IMF Says Ivory Coast Must Improve Tax System to Keep Growth

(Bloomberg) -- Ivory Coast must improve its tax system if the world’s biggest cocoa producer wants to maintain economic growth of at least 7 percent, the International Monetary Fund said.

“The key for Ivory Coast is revenue,” Jose Gijon, the resident representative for the Washington-based lender, said in an interview in the commercial capital of Abidjan Wednesday. “The government needs to create sufficient fiscal space if it wants to become an emerging country and for that, it needs higher income.”

Many small businesses aren’t paying taxes because the procedure is seen as being too complicated and rates are considered high. There are signs Ivory Coast is trying to ease its tax payment process. Since January, medium-sized and large Ivorian companies need to declare and pay their taxes online. The government is rolling out a payment system that allows people to pay through their mobile phone.

The government seeks to gradually increase its tax revenue to 20 percent of gross domestic product from 15.9 percent now, Prime Minister Amadou Gon Coulibaly said in 2017. In South Africa, the continent’s most-industrialized economy, tax revenue totals about 26 percent of GDP.

The country also needs to end some tax breaks that were created under the previous administration to attract investment during a decade-long military crisis, and update the taxpayer’s database, which hasn’t been reviewed for years, Gijon said.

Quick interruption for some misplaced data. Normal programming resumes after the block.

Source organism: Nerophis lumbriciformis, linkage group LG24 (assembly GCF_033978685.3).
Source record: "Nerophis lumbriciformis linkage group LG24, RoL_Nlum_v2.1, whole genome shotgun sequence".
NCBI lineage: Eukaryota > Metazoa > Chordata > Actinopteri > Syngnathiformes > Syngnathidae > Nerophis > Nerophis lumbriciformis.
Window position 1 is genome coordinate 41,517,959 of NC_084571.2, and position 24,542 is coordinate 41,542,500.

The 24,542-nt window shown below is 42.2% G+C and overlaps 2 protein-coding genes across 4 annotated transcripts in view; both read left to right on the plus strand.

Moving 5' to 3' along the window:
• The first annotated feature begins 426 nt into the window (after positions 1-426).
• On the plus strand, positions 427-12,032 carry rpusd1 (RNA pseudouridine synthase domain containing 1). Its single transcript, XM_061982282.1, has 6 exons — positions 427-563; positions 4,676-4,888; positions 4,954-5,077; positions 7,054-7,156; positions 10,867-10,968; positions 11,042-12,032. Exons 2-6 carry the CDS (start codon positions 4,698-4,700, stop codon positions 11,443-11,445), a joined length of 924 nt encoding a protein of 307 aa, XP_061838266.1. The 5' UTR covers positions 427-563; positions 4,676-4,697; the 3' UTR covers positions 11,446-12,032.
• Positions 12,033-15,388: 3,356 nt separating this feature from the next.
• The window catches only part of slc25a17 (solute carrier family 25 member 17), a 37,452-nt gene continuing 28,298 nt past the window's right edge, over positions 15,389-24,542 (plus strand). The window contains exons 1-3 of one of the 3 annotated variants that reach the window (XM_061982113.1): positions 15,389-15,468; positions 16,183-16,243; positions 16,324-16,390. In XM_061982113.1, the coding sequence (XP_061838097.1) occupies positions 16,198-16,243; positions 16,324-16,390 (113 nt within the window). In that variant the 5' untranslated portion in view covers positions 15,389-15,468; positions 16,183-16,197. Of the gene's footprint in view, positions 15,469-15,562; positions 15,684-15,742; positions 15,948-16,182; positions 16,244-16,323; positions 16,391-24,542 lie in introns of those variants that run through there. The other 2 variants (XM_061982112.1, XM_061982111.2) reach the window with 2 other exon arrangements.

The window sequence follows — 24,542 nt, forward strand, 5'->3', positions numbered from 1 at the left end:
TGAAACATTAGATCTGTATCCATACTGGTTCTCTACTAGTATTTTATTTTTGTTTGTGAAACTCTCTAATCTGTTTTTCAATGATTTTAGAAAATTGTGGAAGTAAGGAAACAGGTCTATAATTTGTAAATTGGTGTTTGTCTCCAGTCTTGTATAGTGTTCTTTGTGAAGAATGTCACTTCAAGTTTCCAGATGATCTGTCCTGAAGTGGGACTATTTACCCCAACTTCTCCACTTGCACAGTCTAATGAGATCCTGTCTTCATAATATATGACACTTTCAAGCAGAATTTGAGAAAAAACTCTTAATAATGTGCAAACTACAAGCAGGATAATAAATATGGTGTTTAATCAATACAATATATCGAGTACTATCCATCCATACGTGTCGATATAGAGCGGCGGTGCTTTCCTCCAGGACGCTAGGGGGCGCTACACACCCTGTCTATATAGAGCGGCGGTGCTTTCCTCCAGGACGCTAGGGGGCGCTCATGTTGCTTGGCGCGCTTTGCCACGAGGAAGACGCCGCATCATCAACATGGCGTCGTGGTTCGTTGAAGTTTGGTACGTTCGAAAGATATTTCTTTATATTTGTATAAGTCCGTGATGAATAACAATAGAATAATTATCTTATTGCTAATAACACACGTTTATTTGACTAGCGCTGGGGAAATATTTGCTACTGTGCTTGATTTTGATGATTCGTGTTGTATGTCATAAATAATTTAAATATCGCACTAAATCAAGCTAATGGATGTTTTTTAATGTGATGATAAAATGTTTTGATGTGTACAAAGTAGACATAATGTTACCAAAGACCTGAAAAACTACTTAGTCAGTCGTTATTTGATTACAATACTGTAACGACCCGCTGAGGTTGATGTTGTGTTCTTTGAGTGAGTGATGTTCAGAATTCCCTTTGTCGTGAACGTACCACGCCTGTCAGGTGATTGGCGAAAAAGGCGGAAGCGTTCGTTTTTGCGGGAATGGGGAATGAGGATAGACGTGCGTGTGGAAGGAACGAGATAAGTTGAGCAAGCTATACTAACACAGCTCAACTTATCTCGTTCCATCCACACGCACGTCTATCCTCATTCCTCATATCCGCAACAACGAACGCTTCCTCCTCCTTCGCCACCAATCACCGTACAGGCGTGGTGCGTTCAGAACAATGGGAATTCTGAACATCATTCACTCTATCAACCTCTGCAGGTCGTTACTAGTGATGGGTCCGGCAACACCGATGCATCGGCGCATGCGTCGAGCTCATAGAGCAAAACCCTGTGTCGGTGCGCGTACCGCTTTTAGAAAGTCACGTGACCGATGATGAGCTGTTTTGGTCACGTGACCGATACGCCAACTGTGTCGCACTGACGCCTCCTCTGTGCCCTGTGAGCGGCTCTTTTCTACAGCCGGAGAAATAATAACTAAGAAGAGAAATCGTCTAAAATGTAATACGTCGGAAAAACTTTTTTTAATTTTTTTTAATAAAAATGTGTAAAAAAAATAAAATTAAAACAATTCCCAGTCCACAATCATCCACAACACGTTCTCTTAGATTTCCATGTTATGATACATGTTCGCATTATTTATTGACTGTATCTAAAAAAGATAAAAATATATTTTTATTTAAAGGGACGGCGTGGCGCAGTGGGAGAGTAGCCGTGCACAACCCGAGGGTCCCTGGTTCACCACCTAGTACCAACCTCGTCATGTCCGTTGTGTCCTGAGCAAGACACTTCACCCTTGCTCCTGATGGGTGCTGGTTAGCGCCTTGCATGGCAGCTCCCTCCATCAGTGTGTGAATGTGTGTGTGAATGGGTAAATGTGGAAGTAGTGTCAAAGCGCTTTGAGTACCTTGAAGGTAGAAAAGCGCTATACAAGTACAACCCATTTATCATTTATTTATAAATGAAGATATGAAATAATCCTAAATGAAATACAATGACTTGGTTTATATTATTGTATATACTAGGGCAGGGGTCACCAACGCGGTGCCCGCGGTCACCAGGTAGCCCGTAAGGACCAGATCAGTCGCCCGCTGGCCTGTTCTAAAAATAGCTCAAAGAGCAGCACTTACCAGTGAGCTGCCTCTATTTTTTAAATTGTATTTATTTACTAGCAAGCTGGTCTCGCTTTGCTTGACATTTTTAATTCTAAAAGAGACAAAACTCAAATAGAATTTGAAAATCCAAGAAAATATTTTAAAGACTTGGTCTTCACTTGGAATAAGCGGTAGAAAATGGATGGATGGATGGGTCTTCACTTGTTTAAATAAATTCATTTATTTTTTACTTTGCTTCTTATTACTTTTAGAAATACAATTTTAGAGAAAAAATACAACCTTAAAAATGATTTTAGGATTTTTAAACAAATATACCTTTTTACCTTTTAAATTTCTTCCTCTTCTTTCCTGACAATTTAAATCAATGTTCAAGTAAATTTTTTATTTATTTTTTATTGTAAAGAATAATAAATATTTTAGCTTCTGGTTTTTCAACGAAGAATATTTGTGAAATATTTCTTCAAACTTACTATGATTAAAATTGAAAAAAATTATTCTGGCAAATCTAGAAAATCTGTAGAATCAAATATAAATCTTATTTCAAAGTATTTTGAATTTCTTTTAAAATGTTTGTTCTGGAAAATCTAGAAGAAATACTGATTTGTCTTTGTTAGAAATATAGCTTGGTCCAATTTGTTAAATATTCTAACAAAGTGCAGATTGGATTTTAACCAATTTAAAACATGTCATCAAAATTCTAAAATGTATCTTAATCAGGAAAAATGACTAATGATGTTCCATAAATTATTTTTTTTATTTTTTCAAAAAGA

IMF Says Ivory Coast Must Improve Tax System to Keep Growth

Ivory Coast was divided between a government-held south and a rebel-controlled north from 2002 to 2011 following a failed coup. While people in the rebel area didn’t pay water and electricity bills for almost 10 years, they were required to pay illicit taxes to the insurgents. The crisis ended when President Alassane Ouattara assumed office after months of violence triggered by an election dispute.

The economy expanded 7.6 percent last year, the slowest rate in six years and below the government’s initial forecast of 8.5 percent. Ivory Coast had to trim its budget after prices for cocoa, its biggest export-revenue earner, fell by about a third last year. The government also had to bow to the pay demands of mutinous soldiers and striking government workers.

The IMF forecasts that Ivory Coast’s economic growth will slow to 7.3 percent this year, Gijon said. A third review of the nation’s extended credit-facility program with the IMF will begin later this month and ways to improve the mobilization of resources will be part of the discussions, he said.

If reforms, which must also include improvement of the business environment and changes in the education system, are implemented, Ivory Coast will be able to target annual growth of at least 7 or 8 percent in the “medium term,” Gijon said.

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